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Excess Deaths in Minnesota, Part 6

By January 16, 2023Commentary

Starting to get to the meat of this now.  Dave has looked at several methods of predicting future trend on deaths from past years.  Here is his current best analysis of what excess deaths look like.  Refinements will likely come.  Please note that at a high level, while the number of supposed CV-19 deaths in Minnesota exceeds the level of excess deaths, there is something odd, since the CDC says there are many excess non-CV-19 deaths.  This could reflect CV-19 deaths substituting for certain causes, like flu deaths.   As you would expect deaths, excess or not, are concentrated in the very old groups.  Depending on the age group some of the excess deaths are homicides and drug overdoses, both of which were exacerbated by the epidemic.  Males, as is often the case, are disproportionately impacted.

Dave’s notes:

  1. In this post we present our estimate for the number of excess deaths from all causes in Minnesota during the Covid era, which we define as starting on 4/1/2020. We define excess deaths as those that exceed the expected number of deaths, based on the prevailing trends from 2015 to 2019. Note that we are not taking cause of death into account in this analysis. We are simply estimating how many deaths more than expected occurred in Minnesota during the Covid pandemic, from all causes.
  2. We are interested in the topic of excess deaths because we believe that public health in Minnesota was negatively impacted by the actions or inactions of government officials and medical authorities during the Covid pandemic. Deferred medical care, deferred cancer screenings, increases in violent crime, and increases in substance abuse are just a few of harmful effects we have observed. These harmful effects occurred, in part, because of the policies of people in positions of authority. This post is part of our effort to quantify some of the harms that occurred to Minnesotans by those bad policies. It is quite possible, when the impact of excess deaths in younger age groups is fully accounted for, that these non-Covid health problems were more harmful to the overall public health than Covid was. Beyond the scope of this analysis, but no less important, are the negative effects government policies had on mental health, education, and the economy.
  3. In Minnesota Excess Deaths Part 4 ( we showed that there appeared to be differences in the trends in death rates between males and females and by season (Fig. 2), and also between the different age groups (Fig. 3 and 4). Because of these differences we have analyzed male vs. female death rates independently in each age group. Because of the appearance of seasonality, we have also  analyzed the trends in the Spring/Summer season independently of the Fall/Winter season. The death rates per 100k presented in the Excess Deaths Part 4 post are the basis for calculating the number of excess deaths in Minnesota.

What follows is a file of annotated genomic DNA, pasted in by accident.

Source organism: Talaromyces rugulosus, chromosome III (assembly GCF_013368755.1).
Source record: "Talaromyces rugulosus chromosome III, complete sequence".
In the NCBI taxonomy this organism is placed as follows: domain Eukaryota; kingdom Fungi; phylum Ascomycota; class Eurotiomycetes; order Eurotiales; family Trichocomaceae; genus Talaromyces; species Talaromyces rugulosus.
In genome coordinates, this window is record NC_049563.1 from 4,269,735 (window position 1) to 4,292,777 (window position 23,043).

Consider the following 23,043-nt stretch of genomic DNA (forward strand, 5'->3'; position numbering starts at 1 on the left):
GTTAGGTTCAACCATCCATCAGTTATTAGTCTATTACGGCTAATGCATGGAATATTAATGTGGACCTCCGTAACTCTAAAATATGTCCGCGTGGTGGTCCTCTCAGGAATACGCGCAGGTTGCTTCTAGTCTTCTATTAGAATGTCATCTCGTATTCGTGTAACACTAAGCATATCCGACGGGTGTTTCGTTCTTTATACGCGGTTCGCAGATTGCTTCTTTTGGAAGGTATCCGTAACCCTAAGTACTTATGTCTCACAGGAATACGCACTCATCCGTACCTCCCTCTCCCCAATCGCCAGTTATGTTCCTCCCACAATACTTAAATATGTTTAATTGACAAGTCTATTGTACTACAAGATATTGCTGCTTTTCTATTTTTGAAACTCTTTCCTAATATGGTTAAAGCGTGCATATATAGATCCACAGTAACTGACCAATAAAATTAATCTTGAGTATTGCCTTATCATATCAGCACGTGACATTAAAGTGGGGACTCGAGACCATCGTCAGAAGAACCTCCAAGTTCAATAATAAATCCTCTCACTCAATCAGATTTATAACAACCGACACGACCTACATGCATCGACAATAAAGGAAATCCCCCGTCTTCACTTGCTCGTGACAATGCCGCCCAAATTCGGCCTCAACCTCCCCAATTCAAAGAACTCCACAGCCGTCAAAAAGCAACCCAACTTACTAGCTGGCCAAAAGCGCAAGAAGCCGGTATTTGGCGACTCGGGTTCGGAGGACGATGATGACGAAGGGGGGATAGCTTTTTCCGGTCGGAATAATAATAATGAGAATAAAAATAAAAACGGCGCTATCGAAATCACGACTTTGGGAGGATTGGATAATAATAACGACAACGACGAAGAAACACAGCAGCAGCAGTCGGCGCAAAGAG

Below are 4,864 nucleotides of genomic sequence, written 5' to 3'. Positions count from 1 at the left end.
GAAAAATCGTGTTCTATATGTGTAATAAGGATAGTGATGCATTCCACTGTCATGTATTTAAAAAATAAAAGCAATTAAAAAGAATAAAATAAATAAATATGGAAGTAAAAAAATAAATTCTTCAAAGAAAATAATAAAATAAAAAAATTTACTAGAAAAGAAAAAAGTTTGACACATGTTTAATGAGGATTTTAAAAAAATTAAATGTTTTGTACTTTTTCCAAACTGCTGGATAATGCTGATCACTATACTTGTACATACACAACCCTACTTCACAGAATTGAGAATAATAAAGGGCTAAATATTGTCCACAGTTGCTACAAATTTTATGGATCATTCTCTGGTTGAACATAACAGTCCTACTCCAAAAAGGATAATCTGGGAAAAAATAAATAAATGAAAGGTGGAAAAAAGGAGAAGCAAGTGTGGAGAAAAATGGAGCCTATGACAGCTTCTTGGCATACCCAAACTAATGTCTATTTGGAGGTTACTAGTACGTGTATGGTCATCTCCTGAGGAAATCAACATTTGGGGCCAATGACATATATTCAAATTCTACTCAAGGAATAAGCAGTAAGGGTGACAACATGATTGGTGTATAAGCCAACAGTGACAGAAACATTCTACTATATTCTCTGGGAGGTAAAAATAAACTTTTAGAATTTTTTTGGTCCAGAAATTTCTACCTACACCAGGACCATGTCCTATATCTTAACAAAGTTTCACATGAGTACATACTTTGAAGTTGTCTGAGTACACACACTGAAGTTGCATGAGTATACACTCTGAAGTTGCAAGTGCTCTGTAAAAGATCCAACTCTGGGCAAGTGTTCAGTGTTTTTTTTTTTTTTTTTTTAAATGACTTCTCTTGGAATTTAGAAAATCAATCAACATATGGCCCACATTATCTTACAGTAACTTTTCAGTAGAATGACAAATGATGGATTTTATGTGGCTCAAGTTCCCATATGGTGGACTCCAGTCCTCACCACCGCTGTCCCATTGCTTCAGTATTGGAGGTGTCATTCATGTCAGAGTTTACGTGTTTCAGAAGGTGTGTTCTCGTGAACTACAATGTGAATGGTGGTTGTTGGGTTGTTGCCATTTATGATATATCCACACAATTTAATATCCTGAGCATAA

4. To calculate the number of excess deaths we first established a baseline for the normal, or expected, death rates for each population category. We performed a linear regression on the death rate per 100k for each age group and sex for both the Spring/Summer and Fall/Winter seasons for the period of 2015 through 2019. If the linear regression had an r-squared value greater than or equal to 0.5 (meaning that the linear trend accounted for at least 50% of the observed variation in death rate over time) then it was retained. For r-squared values less than 0.5 we instead used a simple arithmetic average for the 2015 through 2019 period, rather than the linear regression. We then extended these trend lines forward to 2022 to establish the projected, or expected, death rates during the pandemic. We then took the difference between the actual death rate and the projected death rate, giving us the excess death rate per 100k. Multiplying by the population and dividing by 100,000 then gives us the number of excess deaths by age and sex for each 6-month period. Charts and data detailing these intermediate calculations can be provided by email for anyone interested.
  5. Fig. 1, Minnesota Excess Deaths from All Causes Per 6 Month Interval: This table gives the result of our analysis on the number of excess deaths in Minnesota. For the Under 5 and 5-11 age groups the calculated number of excess deaths is fairly small, and is likely to due to normal statistical variation rather than any specific cause (although we will examine statistically in detail to be sure). Starting with the 18-49 age group we can see that there are significant numbers of calculated excess deaths. For the 18-49 and 50-64 age groups the number of male excess deaths greatly exceeds the number of female excess deaths. We note as well that the fall and winter times periods in 2020 and 2021 (10/1/2020-3/31/2021 and 10/1/2021-3/31/2022) have the highest number of excess deaths, corresponding with the peaks in Covid deaths in Minnesota.